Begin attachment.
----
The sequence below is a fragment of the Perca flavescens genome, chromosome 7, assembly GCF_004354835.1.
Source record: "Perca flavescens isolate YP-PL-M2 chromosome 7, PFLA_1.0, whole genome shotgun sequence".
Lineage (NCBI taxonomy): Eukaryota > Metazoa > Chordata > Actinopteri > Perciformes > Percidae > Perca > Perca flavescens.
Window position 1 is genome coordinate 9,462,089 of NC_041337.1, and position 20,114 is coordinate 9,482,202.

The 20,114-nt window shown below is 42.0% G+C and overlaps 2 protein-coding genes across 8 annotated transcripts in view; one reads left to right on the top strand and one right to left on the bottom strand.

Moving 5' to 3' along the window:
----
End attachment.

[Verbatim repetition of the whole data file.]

The sequence below is a fragment of the Perca flavescens genome, chromosome 7, assembly GCF_004354835.1.
Source record: "Perca flavescens isolate YP-PL-M2 chromosome 7, PFLA_1.0, whole genome shotgun sequence".
Lineage (NCBI taxonomy): Eukaryota > Metazoa > Chordata > Actinopteri > Perciformes > Percidae > Perca > Perca flavescens.
Window position 1 is genome coordinate 9,462,089 of NC_041337.1, and position 20,114 is coordinate 9,482,202.

The 20,114-nt window shown below is 42.0% G+C and overlaps 2 protein-coding genes across 8 annotated transcripts in view; one reads left to right on the top strand and one right to left on the bottom strand.

Moving 5' to 3' along the window: